‘Emily’ and ‘Mike’ have several rental properties in and around the town where they live. They have been letting their flats and two-bed houses for many years and have just added a three-bed home to their portfolio.

As active landlords, Emily carries out the six-monthly inspections and Mike manages the maintenance aspects of the properties.

Both Emily and Mike meet with prospective tenants and obtain references from previous landlords before agreeing upon a new lease.

Flooded with applicants for their new rental property, Emily and Mike shortlist the applicants and arrange meetings with three potential sets of tenants.

The Anderson family’s four-year-old daughter, Jessie, is delighted with the size of the garden declaring it perfect for her furry friends. It transpires the Anderson’s have two dogs, three cats, one old rabbit, two guinea pigs, a tortoise and a Russian Dwarf hamster, whose house would fit nicely in Jessie’s bedroom. Thank you, but no, says Emily.

The advert specified ‘no pets’.

‘Can’t people read!’ mutters Emily to Mike as the Anderson’s leave.

Next are the Mason’s. Two adults, two children, no pets. Ideal, thinks Mike.

‘Why are you moving from your current rental property?’ asks Emily.

‘The landlord’s really difficult,’ replies Mr Mason. ‘He doesn’t like the kids’ music and really doesn’t like me working on my bikes.’

‘How many bikes do you have?’ asks Mike.

‘Just the one,’ comes the reply.

‘Oh.’ Emily is confused. ‘But you said bikes, not bike…’.

‘Yeah, no, I do up bikes, then sell them. I’ve got about nine on the go right now. Will be a bit tight here, what with just one parking space in the drive, but I’ll manage!’ chuckles Mr Mason.

Thank you, but no, said Mike, conscious of the neighbours.

Next are Jen and Toby, a polite couple in their mid-late twenties. No pets, no children.

‘We both work from home so the two spare bedrooms would be our offices,’ explains Toby. ‘Jen works in insurance and I’m an accountant.’

The references check out, the lease is signed, a month’s rent in advance is paid and Jen and Toby moved in.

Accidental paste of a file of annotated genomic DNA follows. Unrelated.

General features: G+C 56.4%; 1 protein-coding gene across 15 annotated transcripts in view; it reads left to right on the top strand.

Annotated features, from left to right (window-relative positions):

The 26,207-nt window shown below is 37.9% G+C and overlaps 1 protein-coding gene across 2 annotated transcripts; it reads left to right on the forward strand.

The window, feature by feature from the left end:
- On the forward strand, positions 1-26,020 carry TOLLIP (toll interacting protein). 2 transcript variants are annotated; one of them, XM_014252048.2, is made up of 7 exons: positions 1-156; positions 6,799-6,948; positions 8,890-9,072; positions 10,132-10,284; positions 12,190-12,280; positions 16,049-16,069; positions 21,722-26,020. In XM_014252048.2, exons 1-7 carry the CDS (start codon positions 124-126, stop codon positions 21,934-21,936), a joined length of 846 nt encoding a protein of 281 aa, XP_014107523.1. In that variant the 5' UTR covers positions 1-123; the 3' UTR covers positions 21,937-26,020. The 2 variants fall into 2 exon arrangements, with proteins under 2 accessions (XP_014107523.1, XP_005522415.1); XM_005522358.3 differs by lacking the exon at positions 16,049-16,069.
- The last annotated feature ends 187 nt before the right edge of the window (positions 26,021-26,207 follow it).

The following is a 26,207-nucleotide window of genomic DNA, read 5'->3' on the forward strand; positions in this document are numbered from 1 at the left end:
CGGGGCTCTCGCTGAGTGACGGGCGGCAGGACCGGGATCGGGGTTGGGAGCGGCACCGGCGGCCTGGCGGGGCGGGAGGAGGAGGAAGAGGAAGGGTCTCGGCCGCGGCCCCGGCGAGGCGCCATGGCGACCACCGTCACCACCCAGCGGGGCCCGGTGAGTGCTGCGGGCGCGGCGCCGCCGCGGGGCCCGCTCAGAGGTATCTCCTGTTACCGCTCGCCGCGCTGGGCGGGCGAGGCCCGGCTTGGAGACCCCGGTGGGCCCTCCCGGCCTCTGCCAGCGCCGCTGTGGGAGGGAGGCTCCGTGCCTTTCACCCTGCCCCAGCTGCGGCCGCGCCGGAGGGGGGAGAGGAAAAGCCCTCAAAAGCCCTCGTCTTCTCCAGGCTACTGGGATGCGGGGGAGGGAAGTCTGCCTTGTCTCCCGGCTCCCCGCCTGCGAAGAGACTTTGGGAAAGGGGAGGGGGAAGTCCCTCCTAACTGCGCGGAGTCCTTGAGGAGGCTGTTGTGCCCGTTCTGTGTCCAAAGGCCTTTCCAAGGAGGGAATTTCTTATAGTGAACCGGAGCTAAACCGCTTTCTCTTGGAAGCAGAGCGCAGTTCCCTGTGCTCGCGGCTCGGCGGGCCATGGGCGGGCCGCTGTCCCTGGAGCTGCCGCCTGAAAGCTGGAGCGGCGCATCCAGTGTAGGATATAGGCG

Six peaceful months go by before it’s time for Emily to carry out the first inspection.

‘How was it?’ asks Mike later that evening.

‘Oh, it was fine,’ says Emily. ‘Well, they’re not the greatest at cleaning or cutting the grass, and there are a couple of stains on the carpet in the entrance hall, but it was ok.’

Six more peaceful months.

‘How was the inspection, Em?’ asks Mike.

‘Um, well, I couldn’t get in today. Jen texted me to say she was unwell, so I’ll go next week as the rest of this week’s busy for them.’

Three weeks pass and no inspection. Another two weeks pass and still no inspection. Two more months pass without access being granted by Jen or Toby, despite Emily’s continued polite requests and written notices.

‘We need to get in Em, it’s our property, our investment. We have rights as landlords, don’t we?’ asks Mike.

‘Yes, and no. We have to respect the quiet enjoyment right that tenants hold and as there isn’t any sign of flooding, a gas leak, structural damage or criminal activities, we can’t legally enter without permission,’ explains Emily.

Six weeks later Emily receives the contractual one month’s notice from Jen and Toby that they are moving out. Emily tries to gain entry again so she can carry out the final inspection, but Jen and Toby are unresponsive.

Moving out day arrives so Emily goes to the house. Jen and Toby have already left.

Emily enters the property.

In just over a year, their beautiful rental property has been trashed. The new carpets need replacing throughout, most of the bannister’s spindles are broken, the oven door from its hinges, toilet seats are damaged, and the bathrooms themselves are beyond filthy, the list goes on and on – inside and out.

Jen and Toby’s deposit is not returned to them, but the deposit doesn’t come close to covering the extensive works needed to be undertaken, nor the professional cleaning costs, to return the house to a rentable state.

Had Emily and Mike employed the services of a private investigative team to carry out background checks prior to signing the tenancy agreement, they would have discovered a dark history of rental property trashing and they would have been more rigorous in fact-checking the references which were as fake as their jobs in insurance and accountancy.

New and experienced landlords can fall victim to poor tenants and, with limited powers, they can find themselves heavily out of pocket.

Protect your investment

At AH Jones Investigators, we have vast experience in carrying out full background checks on prospective tenants. While most checks return positive results, the fictional story of Jen and Toby can be a reality that could be avoided. Get peace of mind; talk to us today on 01392 278612.

 

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